Golden Slipper Name Change Reflects Breadth

Back row from left: Sheree Little-Abobi, social worker and site director; Activities Coordinator Chelsea Roach; Meal and Transportation Coordinator Ahren LaLonde; and Russian Adviser Lyuda Ulyanitskaya. Front row from left: Nutrition Aide Barbara Walker, Nutrition Aide Erica Sullivan, Executive Director Marcia Garrell, and Activities Coordinator Debra Ross | Photo provided

“Gems” connotes a feeling of treasure, passion and respect, a factor that went into the word’s selection as part of the former Golden Slipper Center for Seniors’ new branding.

The center is changing its name to Golden Slipper Gems. Executive Director Marcia Garrell said the organization has grown over the years in both the breadth of its purpose and its locations, and the old name no longer reflected that reality.

The organization has grown from serving 50 older adults in 1995 to nearly a thousand today.

“The word ‘gems’ is because we consider the older adults that we serve to be gems … and very importantly, we consider our staff to be gems,” Garrell said. “We have very compassionate staff who’ve been with us for 18 to 20 years. They’re the ones that present the programs that we do, and they are truly gems.”

Golden Slipper Gems was founded 24 years ago at the Pavilion in Wynnefield Heights as a fairly traditional day center for seniors. The organization provides hot lunches and in-depth and concrete social work services. Garrell said most of the clients come for food, social services or just for recreation.

As the population of Wynnefield changed, so did the demographics of Golden Slipper Gems. Today, the location serves a clientele mixture of older Jews, Russian immigrants and African-Americans.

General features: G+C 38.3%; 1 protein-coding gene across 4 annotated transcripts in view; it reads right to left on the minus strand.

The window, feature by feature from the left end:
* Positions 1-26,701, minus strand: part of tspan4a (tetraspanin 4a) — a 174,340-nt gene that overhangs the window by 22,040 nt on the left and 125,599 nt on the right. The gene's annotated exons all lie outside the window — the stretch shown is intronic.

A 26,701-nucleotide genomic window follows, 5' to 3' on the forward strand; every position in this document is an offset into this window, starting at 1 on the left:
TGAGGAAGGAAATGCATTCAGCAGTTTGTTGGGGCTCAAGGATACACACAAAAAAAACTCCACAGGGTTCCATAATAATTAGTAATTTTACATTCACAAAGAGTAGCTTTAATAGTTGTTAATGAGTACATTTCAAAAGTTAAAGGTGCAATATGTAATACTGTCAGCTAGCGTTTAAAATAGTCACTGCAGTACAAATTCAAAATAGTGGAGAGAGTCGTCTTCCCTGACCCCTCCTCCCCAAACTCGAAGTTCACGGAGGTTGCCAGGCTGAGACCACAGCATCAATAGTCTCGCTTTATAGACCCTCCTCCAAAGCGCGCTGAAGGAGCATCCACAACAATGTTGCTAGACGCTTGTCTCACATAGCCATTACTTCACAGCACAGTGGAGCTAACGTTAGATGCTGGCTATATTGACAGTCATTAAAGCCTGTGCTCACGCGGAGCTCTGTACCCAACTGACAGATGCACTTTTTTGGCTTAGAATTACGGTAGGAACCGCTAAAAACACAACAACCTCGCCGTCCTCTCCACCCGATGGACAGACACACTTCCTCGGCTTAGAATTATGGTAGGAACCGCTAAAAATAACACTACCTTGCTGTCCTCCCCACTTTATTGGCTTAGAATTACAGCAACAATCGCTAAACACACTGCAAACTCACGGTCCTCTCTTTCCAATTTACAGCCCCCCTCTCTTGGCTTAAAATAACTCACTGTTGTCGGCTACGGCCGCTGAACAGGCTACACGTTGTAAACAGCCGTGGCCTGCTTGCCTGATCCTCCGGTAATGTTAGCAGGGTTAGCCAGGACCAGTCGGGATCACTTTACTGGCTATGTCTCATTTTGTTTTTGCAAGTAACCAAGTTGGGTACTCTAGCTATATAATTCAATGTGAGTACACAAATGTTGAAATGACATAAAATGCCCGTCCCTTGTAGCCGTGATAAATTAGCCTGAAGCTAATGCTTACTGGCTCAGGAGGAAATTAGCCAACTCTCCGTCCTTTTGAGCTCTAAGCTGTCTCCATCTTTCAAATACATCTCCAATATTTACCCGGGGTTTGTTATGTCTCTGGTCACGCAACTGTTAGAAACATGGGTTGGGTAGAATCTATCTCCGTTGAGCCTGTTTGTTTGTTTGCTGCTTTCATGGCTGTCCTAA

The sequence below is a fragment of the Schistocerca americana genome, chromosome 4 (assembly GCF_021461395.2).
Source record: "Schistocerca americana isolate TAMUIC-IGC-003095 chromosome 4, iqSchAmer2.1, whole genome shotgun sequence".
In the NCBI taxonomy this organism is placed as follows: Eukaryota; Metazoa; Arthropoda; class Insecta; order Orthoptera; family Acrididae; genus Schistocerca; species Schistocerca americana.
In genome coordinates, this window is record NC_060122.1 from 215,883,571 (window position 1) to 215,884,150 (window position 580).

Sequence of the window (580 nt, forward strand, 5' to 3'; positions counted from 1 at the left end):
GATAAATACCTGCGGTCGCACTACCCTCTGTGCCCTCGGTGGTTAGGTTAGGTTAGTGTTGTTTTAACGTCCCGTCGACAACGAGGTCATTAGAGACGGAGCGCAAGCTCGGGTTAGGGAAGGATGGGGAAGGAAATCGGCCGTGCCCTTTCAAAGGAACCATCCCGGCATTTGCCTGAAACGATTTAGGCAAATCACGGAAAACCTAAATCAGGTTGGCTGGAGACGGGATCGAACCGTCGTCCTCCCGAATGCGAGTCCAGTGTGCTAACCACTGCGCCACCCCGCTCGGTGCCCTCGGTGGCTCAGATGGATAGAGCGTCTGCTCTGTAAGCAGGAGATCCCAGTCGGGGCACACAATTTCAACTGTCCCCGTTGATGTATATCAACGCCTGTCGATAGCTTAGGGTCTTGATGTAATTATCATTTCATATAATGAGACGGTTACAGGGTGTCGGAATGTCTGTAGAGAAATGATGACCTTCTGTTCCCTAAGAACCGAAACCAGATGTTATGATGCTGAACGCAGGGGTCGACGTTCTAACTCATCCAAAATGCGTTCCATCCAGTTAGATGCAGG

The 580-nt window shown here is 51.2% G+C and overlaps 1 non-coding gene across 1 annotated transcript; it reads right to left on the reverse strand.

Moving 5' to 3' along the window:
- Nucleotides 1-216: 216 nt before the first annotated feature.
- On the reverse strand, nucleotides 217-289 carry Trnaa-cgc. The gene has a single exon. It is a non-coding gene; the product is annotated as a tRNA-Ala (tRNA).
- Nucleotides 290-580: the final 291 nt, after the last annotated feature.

Ten years ago, the organization added a second location on the Main Line. Serving a more affluent clientele, the location, based at Adath Israel in Merion Station, focuses on educational programming, almost like mini college courses, Garrell said. It also organizes cultural trips, such as to New York or The Philadelphia Orchestra, which provides socialization and connection opportunities.

Its most recent location started five years ago in two Federation Housing buildings to provide recreational services, such as music, arts and crafts, bingo and exercise classes. Two years ago, Golden Slipper expanded to four more buildings at Federation Housing. Music dominates at Federation Housing, Garrell noted, as it’s by far the most popular recreational activity.

“We really look very closely at what the population we’re serving needs,” Garrell said. “We change our services based on what they need. It’s more geared toward them as the client. What brings all of our services together is that we’re enriching the lives of older adults.”

Susan Richter and Roberta Rothstein-Both, members of Golden Slipper Gems at the Pavilion | Photo provided

Golden Slipper recently received a grant from the Jewish Federation of Greater Philadelphia’s Bernard and Etta Weinberg Fund to conduct a feasibility study to explore duplicating the Main Line model in another county. The possibility of further growth was another factor in changing the name to something that could grow with the organization.

“We needed to have a name that really reflected who we’ve become, not who we had been,” said Jill Caine, board of directors vice president and branding committee chair.

For the past two years, Garrell and the board discussed changing the name. Caine said she helped select Masters Group Design as the marketing firm to lead the branding change and arranged focus groups with staff and clients from the different entities.

Masters Group Design created a list of eight contenders, from which the new name was selected. Throughout the conversations, the word “gems” kept coming up, Caine said.

Golden Slipper Gems is now changing its collateral material. It already has a new Facebook page and within a few months there will be a new website, too.

“There are so many gems around us,” Caine said. “There’s just treasure, and as you get older, you want to be treasured.”

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